The man responsible for protecting the interests of all Westpac-BT super members has resigned abruptly, just days after we revealed members were being gouged $1.65 billion a year. Westpac’s David Plumb was also a director of iCare – the company accused of “immoral and unethical practices” and riven by scandal. Anthony Klan reports.
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The head “trustee” legally responsible for protecting the interests of Westpac’s entire superannuation businesses has resigned abruptly, having overseen over $8.5 billion gouged from over 1 million member accounts.
David Plumb has left the group, resigning just four days after The Klaxon revealed that Westpac, and its wholly-owned subsidiary BT, were gouging over $1.65 billion a year from members.
In just the past three years, $5 billion has been gouged.
Plum, since November 2015, had been chairman of each of the three superannuation “trustee” companies that are legally responsible for all Westpac and BT super members.
Those three trustees are Westpac Securities Administration Limited, BT Funds Management No 2. Limited and BT Funds Management Limited.
The $8.6 billion man. David Plumb – resigned abruptly on June 28 amid BT gouging scandal. Source: LinkedIn
Under the Superannuation Industry (Supervision) Act (1993), superannuation trustees are legally required to act in the “best interests” of members.
If they don’t they can face severe penalties, including up to two years jail for each offence.
The Klaxon can now reveal that under Plumb’s watch as chairman, over 900,000 super members in Westpac-BT’s “Retirement Wrap” fund have lost $8.62 billion, compared to actual market rates.
That was because Plumb, along with his fellow trustee board members, repeatedly invested members’ money with Westpac-BT entities, despite those entities consistently delivering extremely poor returns.
Westpac-BT’s Retirement Wrap has continuously, year-in, year-out, delivered returns at a fraction of market rates.
That’s because of systemic and rampant gouging by Westpac-BT.
As previously reported, between 2018 and 2020, the 900,000-plus members of the Westpac-BT Retirement Wrap earned returns of just 1/30th of actual market rates.
Regardless of Westpac’s decision to have its superannuation trustee boards owned and held within the Westpac Group, the trustees are legally bound to act in the best interests of superannuation members, and not Westpac Group.
The Klaxon repeatedly approached Plumb last week.
We asked how continuing to invest members’ money with Westpac-BT – despite the massive and consistent losses each year – was in line with his legal duty to act in the “best interests” of members.
Westpac-BT returns almost non-existent (1/30th of market rates) between 2018-20. Source: The Klaxon
Plumb repeatedly refused to comment.
His departure, simultaneously, from all three trustee boards, was announced on June 28, four days after The Klaxon’s Westpac-BT expose.
Last week Westpac – including its CEO Peter King – refused to respond to a series of detailed questions from The Klaxon.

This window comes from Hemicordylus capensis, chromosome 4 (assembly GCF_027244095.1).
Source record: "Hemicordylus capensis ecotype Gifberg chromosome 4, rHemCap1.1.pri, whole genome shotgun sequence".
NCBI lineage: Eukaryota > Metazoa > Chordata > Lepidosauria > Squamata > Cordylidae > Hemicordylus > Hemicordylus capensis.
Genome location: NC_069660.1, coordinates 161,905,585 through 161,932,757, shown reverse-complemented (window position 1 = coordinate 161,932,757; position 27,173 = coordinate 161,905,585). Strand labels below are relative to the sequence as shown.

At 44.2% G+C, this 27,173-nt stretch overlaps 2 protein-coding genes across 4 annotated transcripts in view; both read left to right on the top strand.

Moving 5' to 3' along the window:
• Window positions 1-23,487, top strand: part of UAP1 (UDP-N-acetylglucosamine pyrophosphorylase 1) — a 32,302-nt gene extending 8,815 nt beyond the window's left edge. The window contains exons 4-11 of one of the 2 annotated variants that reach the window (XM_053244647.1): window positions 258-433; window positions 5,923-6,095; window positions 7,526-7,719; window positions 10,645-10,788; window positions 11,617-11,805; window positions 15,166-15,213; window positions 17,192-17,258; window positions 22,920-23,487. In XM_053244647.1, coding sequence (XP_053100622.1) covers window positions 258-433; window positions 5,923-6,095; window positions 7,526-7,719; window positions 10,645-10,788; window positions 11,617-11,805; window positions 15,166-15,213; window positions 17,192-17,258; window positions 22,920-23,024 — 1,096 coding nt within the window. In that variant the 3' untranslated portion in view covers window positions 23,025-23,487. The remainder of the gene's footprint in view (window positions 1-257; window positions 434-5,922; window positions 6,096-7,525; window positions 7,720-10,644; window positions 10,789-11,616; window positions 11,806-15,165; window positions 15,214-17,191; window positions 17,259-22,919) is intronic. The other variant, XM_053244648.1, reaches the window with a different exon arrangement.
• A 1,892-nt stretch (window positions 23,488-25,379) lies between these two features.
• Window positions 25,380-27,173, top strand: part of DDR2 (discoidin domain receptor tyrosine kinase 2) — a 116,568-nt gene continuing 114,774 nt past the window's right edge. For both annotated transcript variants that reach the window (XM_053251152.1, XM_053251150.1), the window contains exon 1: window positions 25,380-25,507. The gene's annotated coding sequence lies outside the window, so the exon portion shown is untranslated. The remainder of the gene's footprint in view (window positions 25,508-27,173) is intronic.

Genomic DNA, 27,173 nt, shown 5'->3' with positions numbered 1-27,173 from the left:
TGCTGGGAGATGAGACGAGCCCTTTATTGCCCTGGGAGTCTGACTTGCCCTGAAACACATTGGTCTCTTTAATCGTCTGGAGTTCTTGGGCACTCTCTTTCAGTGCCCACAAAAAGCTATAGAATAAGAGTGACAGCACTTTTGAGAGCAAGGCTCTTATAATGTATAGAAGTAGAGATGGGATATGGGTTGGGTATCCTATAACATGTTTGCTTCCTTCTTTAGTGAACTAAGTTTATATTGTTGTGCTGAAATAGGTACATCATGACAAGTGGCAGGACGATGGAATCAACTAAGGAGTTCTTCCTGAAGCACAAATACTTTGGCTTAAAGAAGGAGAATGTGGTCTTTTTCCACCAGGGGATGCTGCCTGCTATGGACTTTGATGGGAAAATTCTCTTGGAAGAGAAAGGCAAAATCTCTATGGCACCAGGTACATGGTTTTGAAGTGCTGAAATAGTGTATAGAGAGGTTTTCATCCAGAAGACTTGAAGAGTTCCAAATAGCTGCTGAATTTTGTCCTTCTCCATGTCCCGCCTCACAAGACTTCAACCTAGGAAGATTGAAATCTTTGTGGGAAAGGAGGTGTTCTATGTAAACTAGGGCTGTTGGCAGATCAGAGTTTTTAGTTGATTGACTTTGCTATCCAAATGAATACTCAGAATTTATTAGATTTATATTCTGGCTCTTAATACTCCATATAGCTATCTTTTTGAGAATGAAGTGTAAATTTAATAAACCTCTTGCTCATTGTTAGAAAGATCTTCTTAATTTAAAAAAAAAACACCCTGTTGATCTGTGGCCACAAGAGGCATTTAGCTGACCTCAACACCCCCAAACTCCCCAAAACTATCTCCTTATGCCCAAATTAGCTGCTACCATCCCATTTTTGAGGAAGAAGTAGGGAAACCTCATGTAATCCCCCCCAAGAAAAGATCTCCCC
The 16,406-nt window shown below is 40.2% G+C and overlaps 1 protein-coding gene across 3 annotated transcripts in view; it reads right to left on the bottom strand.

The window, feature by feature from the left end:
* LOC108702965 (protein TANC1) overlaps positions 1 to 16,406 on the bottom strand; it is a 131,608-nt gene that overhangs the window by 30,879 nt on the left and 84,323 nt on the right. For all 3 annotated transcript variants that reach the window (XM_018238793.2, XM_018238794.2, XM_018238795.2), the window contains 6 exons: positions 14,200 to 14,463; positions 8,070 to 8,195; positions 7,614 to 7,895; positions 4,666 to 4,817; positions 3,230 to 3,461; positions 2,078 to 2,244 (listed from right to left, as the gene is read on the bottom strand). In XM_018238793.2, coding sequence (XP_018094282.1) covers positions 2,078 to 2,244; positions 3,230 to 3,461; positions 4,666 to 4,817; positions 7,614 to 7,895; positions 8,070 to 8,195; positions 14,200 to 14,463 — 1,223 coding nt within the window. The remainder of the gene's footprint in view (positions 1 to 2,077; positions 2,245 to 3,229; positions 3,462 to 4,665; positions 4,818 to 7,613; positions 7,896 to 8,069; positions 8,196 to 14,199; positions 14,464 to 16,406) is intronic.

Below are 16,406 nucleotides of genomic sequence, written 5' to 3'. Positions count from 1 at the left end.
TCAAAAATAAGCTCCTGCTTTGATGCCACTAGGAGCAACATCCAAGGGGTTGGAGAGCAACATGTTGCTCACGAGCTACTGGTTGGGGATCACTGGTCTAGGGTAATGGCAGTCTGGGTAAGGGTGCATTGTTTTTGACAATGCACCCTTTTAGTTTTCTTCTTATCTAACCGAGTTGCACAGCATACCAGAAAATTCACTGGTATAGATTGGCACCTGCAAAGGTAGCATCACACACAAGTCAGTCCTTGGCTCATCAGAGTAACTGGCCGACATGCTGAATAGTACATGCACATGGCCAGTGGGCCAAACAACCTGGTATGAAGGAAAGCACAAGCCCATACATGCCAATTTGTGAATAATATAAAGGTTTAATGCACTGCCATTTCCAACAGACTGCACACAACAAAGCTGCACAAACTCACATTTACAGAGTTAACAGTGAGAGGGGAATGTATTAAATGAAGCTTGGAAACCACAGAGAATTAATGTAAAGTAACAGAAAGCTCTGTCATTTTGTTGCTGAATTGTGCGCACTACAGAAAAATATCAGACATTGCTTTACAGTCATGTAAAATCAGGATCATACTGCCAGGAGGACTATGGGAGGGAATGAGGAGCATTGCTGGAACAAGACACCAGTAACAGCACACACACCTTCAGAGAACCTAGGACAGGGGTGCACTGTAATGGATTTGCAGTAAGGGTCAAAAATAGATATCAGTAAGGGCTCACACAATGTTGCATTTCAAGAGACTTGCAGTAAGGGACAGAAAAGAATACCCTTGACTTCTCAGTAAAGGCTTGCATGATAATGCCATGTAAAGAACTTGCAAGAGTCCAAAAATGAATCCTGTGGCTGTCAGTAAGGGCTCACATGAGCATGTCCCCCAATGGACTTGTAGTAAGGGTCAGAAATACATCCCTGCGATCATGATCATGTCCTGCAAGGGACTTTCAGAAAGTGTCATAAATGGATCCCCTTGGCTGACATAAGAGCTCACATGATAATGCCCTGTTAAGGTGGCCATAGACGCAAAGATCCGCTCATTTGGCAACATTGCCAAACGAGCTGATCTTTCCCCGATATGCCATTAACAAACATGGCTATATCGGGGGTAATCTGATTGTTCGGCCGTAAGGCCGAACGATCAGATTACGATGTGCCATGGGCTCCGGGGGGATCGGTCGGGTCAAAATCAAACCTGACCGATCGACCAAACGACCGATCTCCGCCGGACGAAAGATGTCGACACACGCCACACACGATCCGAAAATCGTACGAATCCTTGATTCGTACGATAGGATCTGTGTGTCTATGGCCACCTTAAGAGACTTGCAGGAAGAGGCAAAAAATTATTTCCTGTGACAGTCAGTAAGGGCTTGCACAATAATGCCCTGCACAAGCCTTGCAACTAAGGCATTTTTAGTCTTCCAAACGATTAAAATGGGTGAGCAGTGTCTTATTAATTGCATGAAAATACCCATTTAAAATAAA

Since November 2015, in his role as “independent director” and “non-executive chairman” of the trustee companies, Plumb was paid well over $1 million.
Because Plumb was a director of the three seperate trustee boards (though all part of Westpac Group) he received three pay checks.
In the year to September 2020, he received $73,280 from each of BT Funds Management, BT Funds Management No. 2 and Westpac Securities Administration Limited.
That’s a total of $219,840 for the year.
Westpac and BT did not respond when asked about the circumstances regarding Plumb’s sudden departure.
Westpac is currently attempting to sell BT, with estimates it is “worth” over $2.5 billion.
Revelations of Westpac’s systemic gouging – which is what gives BT that massive “value” – suggest those sale attempts will be unsuccessful, at least at anything like that price.
Under Australian law, any buyer would need to ensure they had trustees in place to represent the best interests of the existing 1 million-plus Westpac-BT super members.
Yet, unless a new owner ceased the gouging of the funds (which is what gives BT its alleged “value”), then those trustees would be similarly exposed to criminal action, including up to two years imprisonment for each offence.
The Klaxon first revealed the Westpac-BT gouging – showing that over $8 billion had been gouged in the decade to mid-2018 – on November 20 last year.
Since then, the House of Representatives standing committee on economics, led by Labor MP Andrew Leigh, has been pursuing the matter.
On Thursday The Australian Financial Reviewreported that Westpac, in response to questions taken “on notice”, had told the committee that in the year to September 2020 it had received $25 million in “dividends” from its subsidiary BT Funds.
Since 2016, that figure was $221 million.
While $221 million is an enormous amount to be taken by from Westpac-BT’s super members – who were under the “protection” of Plumb and his fellow trustees – the actual figure is vastly higher. (More to come).
Westpac-BT admits a small portion of the money it has obtained from its super members. Source: AFR
It has further emerged that for almost the entire time that Plumb was responsible for protecting the interests of Westpac-BT’s superannuation customers, he was also a director of Australia’s biggest workers compensation scheme, iCare.
The scheme is at the heart of a major mismanagement and underpayments scandal, worth up to $80 million, which an industry ombudsman describing problems at the group as being caused by “immoral and unethical practices”.
A NSW state-owned agency, iCare and was set up in 2015 to replace the existing WorkCover scheme.
A joint investigation last year between ABC’s Four Corners, The Age and The Sydney Morning Herald, revealed iCare was losing hundreds of millions of dollars a year and on the verge of collapse.